I’m gifted with an information bias (I live here, after all, and saw more than a dozen games in person), but it’s hard not to like this team. They’ve got Anthony Rizzo, the closest thing to a crossbreed of Joey Votto and Paul Goldschmidt as walks this earth. They’ve got rookie phenom Kris Bryant, and other youngsters like Addison Russell and Jorge Soler and Kyle Schwarber. They’ve got one of three possible Cy Young winners in the National League in Jake Arrieta, who last gave up an earned run sometime during the Bush Administration (or so it would feel). This is a loaded team, and the winners of eight straight games heading into Wednesday night.
But they’ve also got over 100 years of postseason heartbreak, a legacy which doesn’t fade lightly, and which bears heavily upon the thoughts of every Cubs fan in the nation.
(Nerd Rant: The Cubs are totally like the Elves of J.R.R. Tolkien’s The Silmarillion. They’ve come back to Middle-Earth, subdued the evil of Morgoth, and have their nice, little kingdoms set up in Beleriand, and they’re enjoying themselves, but the whole while, they know that Morgoth is probably going to break loose and destroy everything at some point and pretty much wipe them off the face of the map, but they still stick around because Middle Earth sure is nice and all. And then Morgoth breaks loose and fucks their shit right the fuck up and they’re all like ‘oh the tragedy’ even though literally every single one of them saw this coming from hundreds of years out. Anyway, yeah, I have a hard time pulling for the Cubs because the St. Louis Morgoths are totally going to fuck their shit up over and over and over and…the point is, I read too much Tolkien.)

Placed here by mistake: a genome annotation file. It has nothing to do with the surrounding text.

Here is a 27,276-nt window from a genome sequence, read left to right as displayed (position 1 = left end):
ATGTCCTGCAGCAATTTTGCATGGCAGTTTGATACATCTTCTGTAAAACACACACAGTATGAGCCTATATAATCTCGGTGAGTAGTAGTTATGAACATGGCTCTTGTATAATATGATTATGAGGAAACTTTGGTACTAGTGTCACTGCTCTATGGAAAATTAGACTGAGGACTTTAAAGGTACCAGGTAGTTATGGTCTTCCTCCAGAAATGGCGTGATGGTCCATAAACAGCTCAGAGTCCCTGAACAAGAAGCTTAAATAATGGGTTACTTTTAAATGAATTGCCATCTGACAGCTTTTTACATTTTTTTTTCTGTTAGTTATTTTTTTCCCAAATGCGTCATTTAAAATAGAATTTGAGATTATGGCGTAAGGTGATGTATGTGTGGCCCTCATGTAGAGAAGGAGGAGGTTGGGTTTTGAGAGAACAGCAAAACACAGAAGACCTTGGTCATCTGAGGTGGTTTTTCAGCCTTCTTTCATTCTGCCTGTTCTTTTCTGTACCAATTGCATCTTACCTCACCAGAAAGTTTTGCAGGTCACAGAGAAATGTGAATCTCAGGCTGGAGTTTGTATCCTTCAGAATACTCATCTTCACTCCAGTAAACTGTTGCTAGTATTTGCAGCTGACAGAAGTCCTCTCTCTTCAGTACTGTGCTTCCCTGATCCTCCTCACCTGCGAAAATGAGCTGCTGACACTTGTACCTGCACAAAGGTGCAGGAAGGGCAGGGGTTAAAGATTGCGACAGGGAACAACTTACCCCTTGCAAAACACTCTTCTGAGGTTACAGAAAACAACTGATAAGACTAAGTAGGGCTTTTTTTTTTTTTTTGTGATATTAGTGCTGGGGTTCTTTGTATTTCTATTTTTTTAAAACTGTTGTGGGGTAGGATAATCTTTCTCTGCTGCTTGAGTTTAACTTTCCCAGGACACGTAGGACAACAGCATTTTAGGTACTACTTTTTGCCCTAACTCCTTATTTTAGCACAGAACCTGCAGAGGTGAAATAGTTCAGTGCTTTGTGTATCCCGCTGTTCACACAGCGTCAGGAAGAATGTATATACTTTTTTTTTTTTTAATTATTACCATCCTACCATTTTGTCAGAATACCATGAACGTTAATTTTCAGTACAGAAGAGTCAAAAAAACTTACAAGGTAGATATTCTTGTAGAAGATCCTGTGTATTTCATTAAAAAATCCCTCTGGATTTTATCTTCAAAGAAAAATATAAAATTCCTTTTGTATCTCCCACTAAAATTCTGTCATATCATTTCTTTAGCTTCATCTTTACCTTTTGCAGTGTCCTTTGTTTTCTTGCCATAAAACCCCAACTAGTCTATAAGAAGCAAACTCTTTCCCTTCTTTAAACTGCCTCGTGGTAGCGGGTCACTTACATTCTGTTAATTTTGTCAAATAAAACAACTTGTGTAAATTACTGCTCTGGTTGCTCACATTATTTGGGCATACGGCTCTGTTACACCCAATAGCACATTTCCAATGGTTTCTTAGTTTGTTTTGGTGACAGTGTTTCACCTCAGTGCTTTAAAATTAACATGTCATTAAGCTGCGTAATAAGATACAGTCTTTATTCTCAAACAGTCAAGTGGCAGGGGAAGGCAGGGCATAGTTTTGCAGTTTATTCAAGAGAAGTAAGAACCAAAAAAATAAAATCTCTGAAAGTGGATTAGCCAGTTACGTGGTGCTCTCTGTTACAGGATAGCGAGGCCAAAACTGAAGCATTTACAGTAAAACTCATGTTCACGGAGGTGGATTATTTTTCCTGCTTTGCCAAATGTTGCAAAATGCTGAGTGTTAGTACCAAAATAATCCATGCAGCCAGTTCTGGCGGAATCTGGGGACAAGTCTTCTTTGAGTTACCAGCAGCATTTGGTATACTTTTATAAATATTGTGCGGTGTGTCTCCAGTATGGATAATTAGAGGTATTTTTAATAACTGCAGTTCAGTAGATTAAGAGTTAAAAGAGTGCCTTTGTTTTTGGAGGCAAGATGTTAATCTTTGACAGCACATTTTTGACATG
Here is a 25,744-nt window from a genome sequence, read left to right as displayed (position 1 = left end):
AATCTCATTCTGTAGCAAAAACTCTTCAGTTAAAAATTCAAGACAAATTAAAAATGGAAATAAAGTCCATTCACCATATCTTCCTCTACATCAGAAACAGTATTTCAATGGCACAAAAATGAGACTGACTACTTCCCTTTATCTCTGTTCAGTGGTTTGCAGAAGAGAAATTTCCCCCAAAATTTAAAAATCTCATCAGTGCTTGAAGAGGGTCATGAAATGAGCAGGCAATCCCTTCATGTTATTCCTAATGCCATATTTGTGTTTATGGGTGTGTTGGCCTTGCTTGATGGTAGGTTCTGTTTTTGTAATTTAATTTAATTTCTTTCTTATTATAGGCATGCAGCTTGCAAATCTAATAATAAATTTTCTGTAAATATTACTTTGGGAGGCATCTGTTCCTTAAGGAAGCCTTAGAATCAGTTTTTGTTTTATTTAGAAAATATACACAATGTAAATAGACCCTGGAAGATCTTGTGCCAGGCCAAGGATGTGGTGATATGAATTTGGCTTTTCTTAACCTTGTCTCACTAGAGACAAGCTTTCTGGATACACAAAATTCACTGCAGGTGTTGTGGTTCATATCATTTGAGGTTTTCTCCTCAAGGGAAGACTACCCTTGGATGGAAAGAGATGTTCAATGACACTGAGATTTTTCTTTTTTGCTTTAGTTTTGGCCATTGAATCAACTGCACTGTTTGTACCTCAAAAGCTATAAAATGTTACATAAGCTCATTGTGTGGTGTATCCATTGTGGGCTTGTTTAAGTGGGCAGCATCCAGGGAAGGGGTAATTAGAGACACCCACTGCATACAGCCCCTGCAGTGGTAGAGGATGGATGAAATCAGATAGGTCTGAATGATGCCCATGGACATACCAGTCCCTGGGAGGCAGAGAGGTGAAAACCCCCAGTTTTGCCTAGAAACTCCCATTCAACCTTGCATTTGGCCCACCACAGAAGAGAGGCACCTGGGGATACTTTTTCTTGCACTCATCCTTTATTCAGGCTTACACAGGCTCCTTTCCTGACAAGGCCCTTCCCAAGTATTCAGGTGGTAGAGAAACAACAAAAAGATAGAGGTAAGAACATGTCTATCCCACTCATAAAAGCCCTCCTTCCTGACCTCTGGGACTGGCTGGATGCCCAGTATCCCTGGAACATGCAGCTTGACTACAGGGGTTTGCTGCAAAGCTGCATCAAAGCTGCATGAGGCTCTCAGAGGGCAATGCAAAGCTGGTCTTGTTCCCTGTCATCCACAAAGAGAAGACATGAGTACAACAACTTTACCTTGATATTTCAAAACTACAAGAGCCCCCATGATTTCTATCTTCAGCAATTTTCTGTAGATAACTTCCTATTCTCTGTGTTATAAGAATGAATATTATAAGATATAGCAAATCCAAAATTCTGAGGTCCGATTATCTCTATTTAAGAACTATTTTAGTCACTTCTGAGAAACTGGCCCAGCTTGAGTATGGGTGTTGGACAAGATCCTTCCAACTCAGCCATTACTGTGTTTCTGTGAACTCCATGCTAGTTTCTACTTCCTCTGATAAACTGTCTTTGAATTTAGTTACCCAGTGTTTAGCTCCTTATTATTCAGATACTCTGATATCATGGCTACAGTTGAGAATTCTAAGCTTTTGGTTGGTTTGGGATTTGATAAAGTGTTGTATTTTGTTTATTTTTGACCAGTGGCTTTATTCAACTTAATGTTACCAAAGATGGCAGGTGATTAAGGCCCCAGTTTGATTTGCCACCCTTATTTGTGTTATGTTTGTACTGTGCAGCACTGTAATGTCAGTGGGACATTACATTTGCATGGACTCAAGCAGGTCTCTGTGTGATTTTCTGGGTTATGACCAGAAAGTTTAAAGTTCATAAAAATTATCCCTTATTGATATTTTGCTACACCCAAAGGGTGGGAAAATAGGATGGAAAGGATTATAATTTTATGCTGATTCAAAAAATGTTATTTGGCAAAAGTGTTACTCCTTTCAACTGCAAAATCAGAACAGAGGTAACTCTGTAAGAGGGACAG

The Pirates have been the best team in baseball since mid-May, and at PNC I’d normally want to say the Pirates will win this one easily. But then, I look at Arrieta’s stat line against Pittsburgh this season and see that in five starts, he’s pitched to a .151/.192/.176 slash line, which is just criminally unfair. And then, I think about The Silmarillion (Steve Bartman is totally Turin Turambar, btw, a guy who just has the worst luck in all Middle-Earth) and I think the Pirates. And then I think about the Cubs who can’t say die.
I have no clue who’s going to win. Because of that, I’ll go with what I know and pick the home team: Pittsburgh on a walk-off.
Whoever wins, we all win. It’s the postseason, y’all.